In the recent case of Commonwealth v. Gerhardt, the Supreme Judicial Court took a major-league swing at the use of field sobriety tests (FSTs) by law enforcement to prove that a suspect is under the influence of marijuana. Correctly pointing out the obvious, that FSTs were designed to test alcohol sobriety, the court found that modern science has not quite embraced the idea of using such methods to determine marijuana impairment. To the extent that an FST has any use at all, it is to provide a controlled opportunity for observation of a driver: An officer may testify as to the general demeanor, appearance and behavior of a suspect while performing such tried and true activities as the horizontal gaze nystagmus test, the nine-step walk and turn test, and the alphabet and counting tests.
The court was so antagonized by the use of the term “field sobriety test” that it ordered a re-branding of the FST to fit its ruling in Gerhardt. Henceforth, when using an FST to measure a suspect’s observable conduct, it must be referred to in court as a “roadside assessment.” Just in case there was any meat left on the bone of the FST, the court went on to issue a model jury instruction, which advises, “The roadside assessments are not scientific tests of impairment of marijuana use. A person may have difficulty performing such tasks for many reasons unrelated to the consumption of marijuana … [E]vidence of how a defendant performed in roadside assessments, standing alone, is never enough to convict a defendant of operating under the influence of marijuana.”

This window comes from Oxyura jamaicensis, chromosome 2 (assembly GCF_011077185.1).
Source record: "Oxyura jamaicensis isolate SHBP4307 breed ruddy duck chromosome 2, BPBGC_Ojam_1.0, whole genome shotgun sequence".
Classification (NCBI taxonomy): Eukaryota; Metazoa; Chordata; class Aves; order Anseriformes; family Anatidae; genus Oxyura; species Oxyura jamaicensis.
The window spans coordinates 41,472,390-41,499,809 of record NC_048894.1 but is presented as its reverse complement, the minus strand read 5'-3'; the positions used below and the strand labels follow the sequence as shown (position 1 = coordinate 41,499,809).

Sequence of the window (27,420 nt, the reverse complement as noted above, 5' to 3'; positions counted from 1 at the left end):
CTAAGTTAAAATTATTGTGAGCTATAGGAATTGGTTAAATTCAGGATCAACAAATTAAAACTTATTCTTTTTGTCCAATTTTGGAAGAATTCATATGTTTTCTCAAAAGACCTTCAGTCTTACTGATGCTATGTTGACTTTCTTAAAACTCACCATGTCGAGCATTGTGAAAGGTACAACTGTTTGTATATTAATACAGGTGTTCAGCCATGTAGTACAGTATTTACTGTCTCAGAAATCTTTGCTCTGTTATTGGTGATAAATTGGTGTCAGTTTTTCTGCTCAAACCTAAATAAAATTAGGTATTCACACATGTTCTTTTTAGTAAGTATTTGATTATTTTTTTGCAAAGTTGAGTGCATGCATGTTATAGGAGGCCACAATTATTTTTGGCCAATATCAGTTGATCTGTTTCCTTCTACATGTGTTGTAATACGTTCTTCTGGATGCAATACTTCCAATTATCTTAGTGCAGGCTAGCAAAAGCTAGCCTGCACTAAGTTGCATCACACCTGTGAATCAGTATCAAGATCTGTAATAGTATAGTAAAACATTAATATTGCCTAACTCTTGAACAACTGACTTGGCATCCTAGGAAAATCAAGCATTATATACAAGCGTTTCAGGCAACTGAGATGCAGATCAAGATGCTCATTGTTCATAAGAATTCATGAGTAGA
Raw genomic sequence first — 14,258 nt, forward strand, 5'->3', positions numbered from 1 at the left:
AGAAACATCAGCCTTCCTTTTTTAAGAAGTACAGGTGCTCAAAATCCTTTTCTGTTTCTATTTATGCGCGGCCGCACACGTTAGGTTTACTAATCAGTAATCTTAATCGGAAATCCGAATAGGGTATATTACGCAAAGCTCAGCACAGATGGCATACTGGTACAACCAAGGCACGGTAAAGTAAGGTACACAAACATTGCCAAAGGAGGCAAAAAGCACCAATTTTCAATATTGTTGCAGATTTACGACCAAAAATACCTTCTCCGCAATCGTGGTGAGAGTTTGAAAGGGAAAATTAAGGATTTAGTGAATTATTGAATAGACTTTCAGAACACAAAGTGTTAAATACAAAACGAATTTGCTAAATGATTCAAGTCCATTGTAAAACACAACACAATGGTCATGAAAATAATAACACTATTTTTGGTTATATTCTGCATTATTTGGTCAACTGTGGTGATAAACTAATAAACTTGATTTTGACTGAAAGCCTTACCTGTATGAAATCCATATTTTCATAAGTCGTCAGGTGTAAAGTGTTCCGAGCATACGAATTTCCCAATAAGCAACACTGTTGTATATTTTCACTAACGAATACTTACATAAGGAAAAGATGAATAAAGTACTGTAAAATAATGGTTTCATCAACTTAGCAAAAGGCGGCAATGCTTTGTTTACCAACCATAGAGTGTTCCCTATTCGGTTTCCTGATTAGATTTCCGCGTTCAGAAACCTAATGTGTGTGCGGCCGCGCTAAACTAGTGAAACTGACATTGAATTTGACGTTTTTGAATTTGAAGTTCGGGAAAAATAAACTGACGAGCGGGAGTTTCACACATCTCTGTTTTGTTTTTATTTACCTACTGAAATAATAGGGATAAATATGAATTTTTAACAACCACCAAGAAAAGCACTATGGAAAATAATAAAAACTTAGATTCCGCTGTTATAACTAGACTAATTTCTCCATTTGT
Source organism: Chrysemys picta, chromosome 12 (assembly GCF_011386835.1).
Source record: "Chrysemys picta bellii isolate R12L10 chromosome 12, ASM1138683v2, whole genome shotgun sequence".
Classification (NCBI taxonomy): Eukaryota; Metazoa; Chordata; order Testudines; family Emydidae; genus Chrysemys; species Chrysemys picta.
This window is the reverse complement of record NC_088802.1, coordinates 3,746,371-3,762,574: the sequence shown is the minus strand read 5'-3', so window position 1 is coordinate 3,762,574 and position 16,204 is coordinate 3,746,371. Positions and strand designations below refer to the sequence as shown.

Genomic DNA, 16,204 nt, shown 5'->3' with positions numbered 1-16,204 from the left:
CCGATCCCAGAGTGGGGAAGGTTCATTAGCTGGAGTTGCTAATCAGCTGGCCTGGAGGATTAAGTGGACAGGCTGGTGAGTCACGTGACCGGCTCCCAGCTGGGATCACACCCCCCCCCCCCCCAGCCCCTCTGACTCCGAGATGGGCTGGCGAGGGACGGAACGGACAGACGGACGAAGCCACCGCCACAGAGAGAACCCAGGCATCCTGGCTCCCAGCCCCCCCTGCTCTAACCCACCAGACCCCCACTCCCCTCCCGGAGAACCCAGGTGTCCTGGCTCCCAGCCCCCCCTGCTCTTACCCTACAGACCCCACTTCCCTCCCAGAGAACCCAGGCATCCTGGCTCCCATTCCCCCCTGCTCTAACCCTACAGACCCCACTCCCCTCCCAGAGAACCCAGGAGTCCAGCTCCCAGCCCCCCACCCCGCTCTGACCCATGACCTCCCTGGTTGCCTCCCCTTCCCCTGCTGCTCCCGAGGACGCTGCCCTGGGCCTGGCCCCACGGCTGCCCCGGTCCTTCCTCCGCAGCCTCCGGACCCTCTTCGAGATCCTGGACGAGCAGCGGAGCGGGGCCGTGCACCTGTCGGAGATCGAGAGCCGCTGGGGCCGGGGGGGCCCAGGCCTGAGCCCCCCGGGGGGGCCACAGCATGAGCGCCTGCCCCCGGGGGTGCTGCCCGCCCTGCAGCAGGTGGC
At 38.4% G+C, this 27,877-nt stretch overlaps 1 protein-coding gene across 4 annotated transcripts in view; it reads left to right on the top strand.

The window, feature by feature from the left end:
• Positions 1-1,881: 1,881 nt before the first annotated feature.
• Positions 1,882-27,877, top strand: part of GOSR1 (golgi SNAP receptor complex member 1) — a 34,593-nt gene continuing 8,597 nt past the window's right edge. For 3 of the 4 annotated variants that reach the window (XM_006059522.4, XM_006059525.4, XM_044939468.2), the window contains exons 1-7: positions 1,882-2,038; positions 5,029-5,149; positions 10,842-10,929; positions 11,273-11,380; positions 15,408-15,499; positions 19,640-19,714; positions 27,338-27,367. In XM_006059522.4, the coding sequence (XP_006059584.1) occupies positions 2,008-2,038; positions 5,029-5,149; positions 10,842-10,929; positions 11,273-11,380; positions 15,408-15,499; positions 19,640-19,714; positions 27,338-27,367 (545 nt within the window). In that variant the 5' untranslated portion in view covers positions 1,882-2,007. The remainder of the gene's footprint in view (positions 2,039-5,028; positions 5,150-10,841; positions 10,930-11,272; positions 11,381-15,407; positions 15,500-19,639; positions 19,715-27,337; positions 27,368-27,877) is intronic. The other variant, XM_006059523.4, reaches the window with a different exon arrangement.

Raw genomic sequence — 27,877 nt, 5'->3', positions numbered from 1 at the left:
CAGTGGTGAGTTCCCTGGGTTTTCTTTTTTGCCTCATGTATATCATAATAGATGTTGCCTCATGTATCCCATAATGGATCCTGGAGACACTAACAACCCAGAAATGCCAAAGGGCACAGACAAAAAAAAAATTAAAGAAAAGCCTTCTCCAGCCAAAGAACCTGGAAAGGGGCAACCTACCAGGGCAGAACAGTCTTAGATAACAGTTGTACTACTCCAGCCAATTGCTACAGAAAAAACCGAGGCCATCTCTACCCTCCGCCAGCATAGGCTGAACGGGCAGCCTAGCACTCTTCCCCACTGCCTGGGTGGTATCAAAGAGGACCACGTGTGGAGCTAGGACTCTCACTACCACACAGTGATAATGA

In light of Gerhardt, one must wonder whether the use of “roadside assessments” has any value at all to law enforcement. A review of cases that support the conviction of operating a motor vehicle while under the influence of marijuana demonstrates that proof of such impairment need not require the suspect to step out of the motor vehicle. For instance, in Commonwealth v. Rosado, the police officer observed that there was a strong odor of marijuana in the car, the defendant’s eyes were red, his speech was slow, his answers to questions odd, and he laughed at inappropriate times. When asked by the officer whether he had any marijuana in the motor vehicle, the defendant stated, “If there was, I would have smoked [it].” At least the defendant had a sense of humor, but it did him no good. The Appeals Court upheld his conviction for driving under the influence of marijuana.
Clearly, state legislators are concerned, and for good reason. The public has embraced the use of marijuana for recreational purposes, but there is no general consensus among scientists as to what effect such use might have on an individual’s ability to safely operate a motor vehicle. Recent legislation establishes a commission to study the issue. In the meantime, law enforcement and the courts are left a bit in the lurch when it comes to assessing, with any degree of certainty, the evidence that will meet the legal definition of “impairment.”